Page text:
The following action grid, or COID model, is based on the combination of cash burn and recovery time.
Each action represents a strategy that is based on projections. The four actions of the COID model are:
Conserve. The business is expected to recover fast, probably because it generates an essential product or service such as food or pharmaceuticals. The company has access to adequate cash reserves in the foreseeable future. Management is fairly confident a recovery will be fast.
The company should take measures to conserve its cash so that liquidity is preserved and the business can be responsive to post-pandemic opportunities such as acquisition of weaker players in the industry or new investment opportunities.
Off. The pandemic’s economic impact on the company will linger, and recovery is expected to take a long time. Continuing operations will result in large cash losses. Examples may be airlines and restaurants. The suggested strategy is to temporarily shut down the business to reduce losses.
This strategy relies on fixed costs potentially becoming variable over time. The company could renegotiate fixed obligations or cancel some, such as lease agreements, potentially incurring penalties. This would preserve cash in the long run and enable the company to bounce back with minimal damage.
It may be necessary to source cash inflows from the government or other stakeholders and to defer or eliminate cash commitments.
Innovate. A company is burning through cash quickly but hopeful of a quick recovery once lockdowns and shutdowns are eased. Meanwhile, it is important to take innovative measures to reduce cash burn and identify new revenue opportunities. Examples include a retail store shifting to home deliveries, an apparel company pivoting to manufacturing PPEs, or a distillery producing alcohol for hand sanitiser.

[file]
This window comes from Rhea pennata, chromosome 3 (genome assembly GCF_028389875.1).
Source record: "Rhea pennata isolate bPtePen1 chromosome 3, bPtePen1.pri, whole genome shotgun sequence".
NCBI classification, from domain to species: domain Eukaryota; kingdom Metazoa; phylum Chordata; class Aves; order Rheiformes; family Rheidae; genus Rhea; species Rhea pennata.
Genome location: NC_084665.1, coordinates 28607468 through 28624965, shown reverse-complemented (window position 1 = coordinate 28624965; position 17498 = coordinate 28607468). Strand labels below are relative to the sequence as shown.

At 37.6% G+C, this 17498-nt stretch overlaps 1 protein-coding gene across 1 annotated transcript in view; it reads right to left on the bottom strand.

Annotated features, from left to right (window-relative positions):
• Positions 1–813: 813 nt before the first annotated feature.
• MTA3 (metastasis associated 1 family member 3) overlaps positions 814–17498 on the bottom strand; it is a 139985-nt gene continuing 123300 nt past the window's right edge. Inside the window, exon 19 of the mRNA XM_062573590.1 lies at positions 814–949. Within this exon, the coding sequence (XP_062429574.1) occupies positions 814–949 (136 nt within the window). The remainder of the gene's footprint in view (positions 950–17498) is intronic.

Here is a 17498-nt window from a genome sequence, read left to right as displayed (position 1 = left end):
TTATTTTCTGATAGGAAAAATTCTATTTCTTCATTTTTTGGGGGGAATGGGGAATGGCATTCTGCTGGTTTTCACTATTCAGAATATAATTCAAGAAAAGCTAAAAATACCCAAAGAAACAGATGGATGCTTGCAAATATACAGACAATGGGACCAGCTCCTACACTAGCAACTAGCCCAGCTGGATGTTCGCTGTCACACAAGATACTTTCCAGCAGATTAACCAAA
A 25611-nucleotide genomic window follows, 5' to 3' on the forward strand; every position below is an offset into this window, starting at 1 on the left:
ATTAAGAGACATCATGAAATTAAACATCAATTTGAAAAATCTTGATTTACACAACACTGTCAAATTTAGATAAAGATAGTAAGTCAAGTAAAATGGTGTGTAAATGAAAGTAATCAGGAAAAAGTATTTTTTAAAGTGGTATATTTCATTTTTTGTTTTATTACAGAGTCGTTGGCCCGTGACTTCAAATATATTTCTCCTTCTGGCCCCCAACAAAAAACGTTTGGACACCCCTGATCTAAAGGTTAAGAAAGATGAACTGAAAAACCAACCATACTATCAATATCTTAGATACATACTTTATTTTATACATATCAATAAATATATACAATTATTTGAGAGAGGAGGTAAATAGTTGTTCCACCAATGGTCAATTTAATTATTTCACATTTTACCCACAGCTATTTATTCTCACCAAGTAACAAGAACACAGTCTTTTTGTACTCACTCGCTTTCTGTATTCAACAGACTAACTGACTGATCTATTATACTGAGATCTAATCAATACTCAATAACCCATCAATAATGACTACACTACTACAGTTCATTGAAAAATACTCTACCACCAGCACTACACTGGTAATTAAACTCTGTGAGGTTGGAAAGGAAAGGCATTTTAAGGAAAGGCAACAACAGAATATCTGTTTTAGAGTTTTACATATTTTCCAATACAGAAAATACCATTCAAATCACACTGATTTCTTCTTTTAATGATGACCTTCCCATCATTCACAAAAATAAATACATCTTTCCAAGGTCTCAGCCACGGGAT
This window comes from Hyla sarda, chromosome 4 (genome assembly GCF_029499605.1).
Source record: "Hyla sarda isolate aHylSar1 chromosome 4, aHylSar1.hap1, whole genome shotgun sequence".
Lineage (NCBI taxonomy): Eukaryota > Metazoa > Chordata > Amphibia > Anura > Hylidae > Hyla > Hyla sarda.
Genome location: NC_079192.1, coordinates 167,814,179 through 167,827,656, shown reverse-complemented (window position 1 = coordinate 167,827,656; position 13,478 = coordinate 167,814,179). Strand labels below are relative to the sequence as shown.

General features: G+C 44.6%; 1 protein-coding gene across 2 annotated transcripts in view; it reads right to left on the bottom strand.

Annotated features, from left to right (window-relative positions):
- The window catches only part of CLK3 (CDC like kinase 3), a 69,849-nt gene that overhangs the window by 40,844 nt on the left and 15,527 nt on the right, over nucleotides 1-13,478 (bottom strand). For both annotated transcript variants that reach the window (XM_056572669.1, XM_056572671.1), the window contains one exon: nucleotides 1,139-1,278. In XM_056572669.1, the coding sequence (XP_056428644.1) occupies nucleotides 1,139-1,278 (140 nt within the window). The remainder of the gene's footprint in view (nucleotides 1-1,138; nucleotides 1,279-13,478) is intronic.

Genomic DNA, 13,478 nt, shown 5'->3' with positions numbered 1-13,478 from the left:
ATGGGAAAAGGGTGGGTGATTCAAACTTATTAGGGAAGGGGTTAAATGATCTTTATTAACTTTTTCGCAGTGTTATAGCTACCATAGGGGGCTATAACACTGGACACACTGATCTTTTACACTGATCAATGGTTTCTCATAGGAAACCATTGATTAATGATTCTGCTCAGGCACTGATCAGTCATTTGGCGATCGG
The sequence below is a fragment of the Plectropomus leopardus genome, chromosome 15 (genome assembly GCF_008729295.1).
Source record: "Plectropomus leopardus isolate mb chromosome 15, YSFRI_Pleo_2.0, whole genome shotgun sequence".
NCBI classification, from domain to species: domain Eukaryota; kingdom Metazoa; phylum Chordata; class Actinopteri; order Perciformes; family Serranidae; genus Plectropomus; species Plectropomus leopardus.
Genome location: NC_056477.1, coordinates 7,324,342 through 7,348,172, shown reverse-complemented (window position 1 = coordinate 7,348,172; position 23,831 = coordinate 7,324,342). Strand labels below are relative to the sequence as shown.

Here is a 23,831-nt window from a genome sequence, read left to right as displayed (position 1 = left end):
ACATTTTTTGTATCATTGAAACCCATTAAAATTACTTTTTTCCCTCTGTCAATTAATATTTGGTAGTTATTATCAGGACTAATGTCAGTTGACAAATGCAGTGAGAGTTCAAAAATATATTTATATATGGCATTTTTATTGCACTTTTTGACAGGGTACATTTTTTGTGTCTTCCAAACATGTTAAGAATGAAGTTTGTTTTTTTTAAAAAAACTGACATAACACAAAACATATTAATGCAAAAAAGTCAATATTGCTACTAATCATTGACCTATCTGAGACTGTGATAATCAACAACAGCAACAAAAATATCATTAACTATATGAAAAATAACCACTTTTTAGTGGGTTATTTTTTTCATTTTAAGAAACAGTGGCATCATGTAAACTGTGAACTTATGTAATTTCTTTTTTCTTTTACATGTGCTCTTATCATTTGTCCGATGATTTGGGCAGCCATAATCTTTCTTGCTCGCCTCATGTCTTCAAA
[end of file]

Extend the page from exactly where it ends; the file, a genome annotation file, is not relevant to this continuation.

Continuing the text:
Swift action extends the hope for these businesses and could reduce the severity of the cash burn until the time of recovery.
Dilute/divest. Cash burn is not significant, but the business may not return to pre-pandemic levels soon. This could be due to a change in consumer behaviour or lasting economic impacts. A luxury goods company or a travel business could be examples.
It’s important for these businesses to obtain long-term cash support. Diluting a stake or divesting a part of the business to a stronger acquirer could be prudent strategies.
Modelling future cash flows to customise survival strategies can help a company recover and revive once the coronavirus pandemic is under control. The model could also be applied to nonpandemic situations arising from large shocks to economies such as natural disasters, terrorist attacks, wars, recessions, or any black swan event that creates major dislocations in the market.
When industries are disrupted and survival is challenged, the model may provide a long-term strategy to deal with an uncertain environment.
For more news and reporting on the coronavirus and how management accountants can handle challenges related to the pandemic, visit FM’s coronavirus resources page.
— Senaka Kakiriwaragodage, FCMA, CGMA, CFA, is the managing director of NDB Zephyr Partners Lanka, the management company of Emerald Sri Lanka Fund I Limited, a private-equity fund dedicated to fund fast-growing small and midsize enterprises in Sri Lanka. To comment on this article, contact Sabine Vollmer, an FM magazine senior editor, at Sabine.Vollmer@aicpa-cima.com.